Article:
where *R*_{h} is the nanoparticle radius, *δ* is the length of the depletion layer, *FP* is the measured polarization value, and *FP*_{C} is the corrected polarization value. Meanwhile, Kohli & Mukhopadhyay describe the polymer radius of gyration, *R*_{g}, as the crossover length scale for the nanoparticles to experience the viscosity of the polymer environment rather than the viscosity of the solvent. They go on to describe a correction factor based on the relationship between the nanoparticle radius, R_{h}, and the polymer correlation length, ξ, that corrects for the greater than expected nanoparticle diffusion._{30} Based on this prior work, we defined a second correction factor as shown in **Eq. 7**.
After calculating the correlation length and depletion layer length for each concentration of material tested (**Supplemental Table 1**), polarization values of the 100 nm NP follow more similar trends across all materials tested once corrected with **Eq. 6** and **Eq. 7** as shown in **Fig. 6A** and **6B**, respectively.^{31-37} After applying these correction factors, we found new values for *C(r)Tτ* and *r*_{0} of 1.67 poise and 0.096, respectively, when using the depletion layer correction factor (**Eq. 6**), and values of 1.45 poise and 0.095, respectively, when using the correlation length correction factor (**Eq. 7**) that produce more accurate estimations of viscosity across all materials (**Supplemental Fig. 4E-L**). As shown in **Fig. 6C,D**, we checked the accuracy of these correction factors by calculating the value of the correction factor that is needed to produce the desired estimation of viscosity. If the correction factor that is produced matches the correction factor that is needed, then the values should fall on to the line y = x, as denoted by the dotted line. Overall, we see reasonable clustering of the corrected measurements around the dotted line using either **Eq. 6** or **Eq. 7**.

The PRM method has potential applications in academic and industry settings due to its advantages over PTM and conventional bulk rheological methods. Firstly, PRM uses a plate reader for analysis with FP as an available measurement on most commercial instruments. It is higher-throughput as multiple samples can be processed simultaneously using a plate-reader format and data analysis can be fully automated making this method approachable to non-experts. Lastly, the volume of sample needed for this approach (∼ 50 μL per well) is much less than standard rheometry where sample volumes on the order of mL are needed. The volume needed to perform PRM could be further reduced by using 96-well plates with wells of smaller size. We do not propose that this method be used to determine absolute material viscosities, but may be used as an estimation of viscosity within a reasonable range of the true value. A limitation of PRM is that it appears to have a lower limit of viscosity below which it is no longer sensitive to the sample viscosity. As noted based on measurements in HA, PRM of 100 nm NP are only significantly correlated with viscosity in HA when the viscosity of the material is above 150 cP. However, PRM remains a viable option to characterize materials used in many research and industry applications. In addition, PRM can be easily implemented into clinical laboratories to analyze the viscosity of blood, mucus, and other biological fluids.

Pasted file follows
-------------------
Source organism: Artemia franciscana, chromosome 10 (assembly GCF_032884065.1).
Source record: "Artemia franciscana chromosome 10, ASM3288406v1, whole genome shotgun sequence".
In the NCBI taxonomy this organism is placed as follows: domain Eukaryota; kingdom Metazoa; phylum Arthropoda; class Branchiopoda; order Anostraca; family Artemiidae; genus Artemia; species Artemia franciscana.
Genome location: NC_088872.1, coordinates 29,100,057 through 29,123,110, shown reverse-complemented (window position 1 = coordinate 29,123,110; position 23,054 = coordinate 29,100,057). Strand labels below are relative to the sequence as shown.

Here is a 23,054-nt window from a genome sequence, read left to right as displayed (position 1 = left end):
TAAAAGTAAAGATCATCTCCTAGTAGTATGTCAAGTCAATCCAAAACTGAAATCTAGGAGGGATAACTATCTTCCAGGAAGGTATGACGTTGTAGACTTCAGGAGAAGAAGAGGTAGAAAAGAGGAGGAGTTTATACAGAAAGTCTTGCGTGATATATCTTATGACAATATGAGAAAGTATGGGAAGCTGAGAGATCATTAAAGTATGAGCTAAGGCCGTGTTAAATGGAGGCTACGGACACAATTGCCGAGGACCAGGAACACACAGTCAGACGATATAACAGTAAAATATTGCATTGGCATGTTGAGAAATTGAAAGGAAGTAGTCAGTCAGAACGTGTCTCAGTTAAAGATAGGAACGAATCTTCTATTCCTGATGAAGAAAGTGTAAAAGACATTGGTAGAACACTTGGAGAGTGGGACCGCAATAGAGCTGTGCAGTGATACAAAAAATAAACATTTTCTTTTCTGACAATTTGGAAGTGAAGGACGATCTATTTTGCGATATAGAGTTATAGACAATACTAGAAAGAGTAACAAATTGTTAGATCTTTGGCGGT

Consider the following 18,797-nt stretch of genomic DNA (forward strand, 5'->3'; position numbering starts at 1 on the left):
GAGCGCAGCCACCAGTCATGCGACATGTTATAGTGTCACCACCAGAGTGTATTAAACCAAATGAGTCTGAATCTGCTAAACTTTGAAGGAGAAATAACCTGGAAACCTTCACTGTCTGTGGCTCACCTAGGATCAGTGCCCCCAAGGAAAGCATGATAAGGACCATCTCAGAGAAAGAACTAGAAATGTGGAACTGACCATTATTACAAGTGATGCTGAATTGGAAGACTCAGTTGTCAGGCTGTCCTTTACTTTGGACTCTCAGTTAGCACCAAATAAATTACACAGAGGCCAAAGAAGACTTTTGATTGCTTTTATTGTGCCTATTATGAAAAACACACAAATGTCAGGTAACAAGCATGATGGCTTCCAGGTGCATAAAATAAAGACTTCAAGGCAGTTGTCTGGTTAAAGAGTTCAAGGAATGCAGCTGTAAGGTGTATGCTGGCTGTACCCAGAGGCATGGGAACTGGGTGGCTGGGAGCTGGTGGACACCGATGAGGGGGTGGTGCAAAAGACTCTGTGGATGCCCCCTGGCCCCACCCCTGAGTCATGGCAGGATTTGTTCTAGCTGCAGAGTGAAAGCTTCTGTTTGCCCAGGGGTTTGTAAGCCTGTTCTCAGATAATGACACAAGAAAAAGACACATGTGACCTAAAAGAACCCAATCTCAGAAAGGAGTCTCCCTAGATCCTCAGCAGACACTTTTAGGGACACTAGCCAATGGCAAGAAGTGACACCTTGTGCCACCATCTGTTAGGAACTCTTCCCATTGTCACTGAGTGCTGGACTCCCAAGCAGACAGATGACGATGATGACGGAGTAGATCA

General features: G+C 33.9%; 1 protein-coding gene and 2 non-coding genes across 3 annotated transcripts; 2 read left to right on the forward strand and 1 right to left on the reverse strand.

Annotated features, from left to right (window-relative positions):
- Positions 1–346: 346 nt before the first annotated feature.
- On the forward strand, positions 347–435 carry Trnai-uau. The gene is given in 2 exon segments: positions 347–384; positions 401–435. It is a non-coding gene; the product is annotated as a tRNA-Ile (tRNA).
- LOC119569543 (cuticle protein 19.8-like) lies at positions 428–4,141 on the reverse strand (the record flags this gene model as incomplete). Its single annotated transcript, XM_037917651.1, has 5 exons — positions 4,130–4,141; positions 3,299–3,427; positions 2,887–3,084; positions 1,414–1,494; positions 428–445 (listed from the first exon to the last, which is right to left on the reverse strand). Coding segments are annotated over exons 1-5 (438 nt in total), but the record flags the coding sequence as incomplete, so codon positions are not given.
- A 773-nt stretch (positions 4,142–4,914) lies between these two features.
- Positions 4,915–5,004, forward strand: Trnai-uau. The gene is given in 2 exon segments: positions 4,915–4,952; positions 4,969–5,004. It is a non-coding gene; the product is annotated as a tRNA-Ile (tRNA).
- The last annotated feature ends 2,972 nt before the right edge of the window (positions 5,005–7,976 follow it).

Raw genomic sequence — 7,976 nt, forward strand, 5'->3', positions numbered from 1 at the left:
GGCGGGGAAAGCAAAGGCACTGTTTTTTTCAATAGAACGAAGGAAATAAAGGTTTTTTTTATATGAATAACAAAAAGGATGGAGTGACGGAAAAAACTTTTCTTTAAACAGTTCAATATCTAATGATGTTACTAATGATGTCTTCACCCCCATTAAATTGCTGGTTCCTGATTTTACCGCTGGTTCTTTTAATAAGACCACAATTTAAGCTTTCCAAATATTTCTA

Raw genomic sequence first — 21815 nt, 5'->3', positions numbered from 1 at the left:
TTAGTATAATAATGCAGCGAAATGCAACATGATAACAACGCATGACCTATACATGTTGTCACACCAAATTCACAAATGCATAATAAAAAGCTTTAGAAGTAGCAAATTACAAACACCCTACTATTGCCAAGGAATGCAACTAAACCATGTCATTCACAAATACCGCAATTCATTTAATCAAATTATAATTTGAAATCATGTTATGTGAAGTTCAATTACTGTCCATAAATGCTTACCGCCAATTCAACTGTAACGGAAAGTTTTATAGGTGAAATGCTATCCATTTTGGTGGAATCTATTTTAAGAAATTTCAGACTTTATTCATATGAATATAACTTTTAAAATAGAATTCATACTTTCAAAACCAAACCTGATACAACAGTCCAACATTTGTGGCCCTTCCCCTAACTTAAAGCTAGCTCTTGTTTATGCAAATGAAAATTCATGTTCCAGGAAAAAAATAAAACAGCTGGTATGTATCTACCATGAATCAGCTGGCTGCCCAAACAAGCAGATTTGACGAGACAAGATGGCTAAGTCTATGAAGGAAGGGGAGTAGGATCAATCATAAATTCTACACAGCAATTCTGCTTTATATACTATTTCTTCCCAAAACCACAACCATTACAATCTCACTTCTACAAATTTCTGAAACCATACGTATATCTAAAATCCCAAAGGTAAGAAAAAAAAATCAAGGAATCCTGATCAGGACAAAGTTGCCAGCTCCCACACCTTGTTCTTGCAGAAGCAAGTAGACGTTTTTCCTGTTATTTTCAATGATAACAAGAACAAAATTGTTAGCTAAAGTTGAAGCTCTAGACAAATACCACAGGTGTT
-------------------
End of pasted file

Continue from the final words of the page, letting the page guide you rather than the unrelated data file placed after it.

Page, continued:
## Conclusions

In this work, we have described a rapid and high-throughput method to estimate the viscosity of soft materials by measuring the rotational diffusion of nanoparticles using a commercially available plate reader. This method could be particularly useful to study large libraries of polymeric materials to determine optimal formulation conditions. In addition, we reason this method would be acceptable to characterize patient-derived samples of blood or mucus to determine if the sample has a normal or abnormal viscosity. Currently, this technique is limited by the range of viscosities that it is sensitive to, but this could potentially be addressed by altering the size and shape of nanoparticles used in future studies. Overall, this technique has potential to be widely used in academic, clinical, and industry settings.

## Acknowledgements

This work was supported by a Burroughs Wellcome Fund Career Award at the Scientific Interface (to GAD) and the American Lung Association.